Pilgrim at Tinker Creek has been recommended to me a number of times now. Like Rachel Carson’s Silent Spring it’s considered one of the great nature books and it won a Pulitzer Prize, so I thought it was time I checked it out. But I didn’t like it as much as I thought I would, and I’ve been trying to work out why.
There’s no doubt that it’s a beautiful book. Annie Dillard lives by Tinker Creek in Virginia. She resolves to watch and observe the place where she lives, missing nothing – inspired by Henry David Thoreau, who kept what he called a ‘meteorological journal of the mind’. She goes walking, and watches the cows, finds praying mantis pods, sees ducks and frogs, and the prose alternates between natural observation and philosophical musing.
Some themes emerge, the most notable of which is the crazy mixture of the sublime and the horrific that exists in nature. There are moments that leave us breathless, where we stumble upon something beautiful – the dive of a bird, the evening light in a tree. There is no audience, the participants are entirely unaware of our presence, and it is our privilege to have witnessed it. Sometimes there are moments we will remember forever.”Beauty and grace are performed whether or not we will or sense them,” Dillard concludes. “The least we can do is try and be there.”
But, we are just as likely to witness something horrible. Nature, and especially the insect world, is full of absurd and nightmarish creatures – predators that suck others dry, bugs that lay their eggs in a living host – insects that are “an assault on all human value, all hope of a reasonable god”. Ten percent of all living creatures are parasitic. “What if you were an inventor, and you made ten percent of your inventions in such a way that they could only work by harassing, disfiguring, or totally destroying the other ninety percent?” It’s as if the creation were “the brainchild of a deranged manic-depressive with limitless capital,” as Dillard puts it.
Pilgrim at Tinker Creek is, more or less, about navigating this paradox, both celebrating and mourning. It is full of lovely descriptions, in a unique and wonderful writing style that is both earthy and poetic, elegant and childlike, full of surprising word choices and playful comparisons. There are some great observations about seeing what is around you, (“the lover sees, and the expert”) and lots of little facts dropped in for good measure (the average size of an animal is about the size of a housefly). It rambles, digresses and jumps from subject to subject, it is whimsical and sometimes frustrating. Perhaps it’s just a book that reflects nature, life itself: “It’s all a chancy, jumbled affair at best, as things seem to be below the stars.”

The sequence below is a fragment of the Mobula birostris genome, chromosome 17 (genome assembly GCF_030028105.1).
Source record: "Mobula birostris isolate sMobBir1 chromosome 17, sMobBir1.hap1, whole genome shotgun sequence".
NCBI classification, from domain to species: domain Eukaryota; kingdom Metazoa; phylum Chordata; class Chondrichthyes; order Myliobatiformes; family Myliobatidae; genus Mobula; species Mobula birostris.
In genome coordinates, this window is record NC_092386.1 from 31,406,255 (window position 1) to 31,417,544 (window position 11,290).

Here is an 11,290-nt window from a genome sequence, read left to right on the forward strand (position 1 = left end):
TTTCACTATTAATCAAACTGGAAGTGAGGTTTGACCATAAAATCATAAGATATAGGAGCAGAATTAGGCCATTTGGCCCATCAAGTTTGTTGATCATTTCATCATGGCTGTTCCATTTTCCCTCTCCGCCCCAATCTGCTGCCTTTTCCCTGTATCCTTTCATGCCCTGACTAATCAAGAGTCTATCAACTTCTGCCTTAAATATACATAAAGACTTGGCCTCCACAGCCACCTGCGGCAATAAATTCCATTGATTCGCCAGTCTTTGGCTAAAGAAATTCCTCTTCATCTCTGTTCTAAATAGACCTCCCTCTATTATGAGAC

As you might expect, there is no resolution. Dillard finds no compelling reason for the world to be the way it is. The best we can do is embrace it in its fulness, appreciate the “freely given canvas” of the present. We can live un-self-consciously and innocently. “Innocence sees that this is it, and finds it world enough, and time.” I agree, although as a Christian I see more in the beauty and brokenness of the world, and its yearning to be redeemed. Nevertheless, Dillard’s is a remarkable reflection on this place where, like babies, “we have been set down.”
You can see why I wanted to like it, but it’s taken me weeks to write a review. Something has been nagging away, although that is a sign of a good book too, that it provokes thought long after you’ve finished it. So what is it that troubles me?
On reflection, I think there’s a big gap in Dillard’s philosophy: there is no notion of community. At least, not with people. She wants to live in harmony with the land around her, to fully observe and participate, but people are part of the ecosystem too. We’re a social species, and to be fully human is to be part of a family and a community. “I shy away from the arts, from the emotional human stew” she writes almost disparagingly, “and I drive myself deeper and deeper into exile from my own kind.” Thoreau retired from society, but to live prophetically outside it. Dillard seems to be seeking an escape, and misses the fact that the same blend of beauty and horror in the world has to be faced in society too, and in our own hearts.
Pilgrim at Tinker Creek is about understanding ourselves and our place in the world, by honestly confronting the paradoxes of nature. But I’m pretty sure that we find ourselves in the other, in relationship, in love. The wilderness is something we pass through on the way to the place where we find ourselves. It is in loving our neighbours both human and non human, that we best find purpose. As we give ourselves away we find ourselves, transcending the paradox and living well despite, or even because of it.
Maybe that’s it, the lack of humanity in the picture. But I’m not sure. Either way, I’m glad I read Pilgrim at Tinker Creek.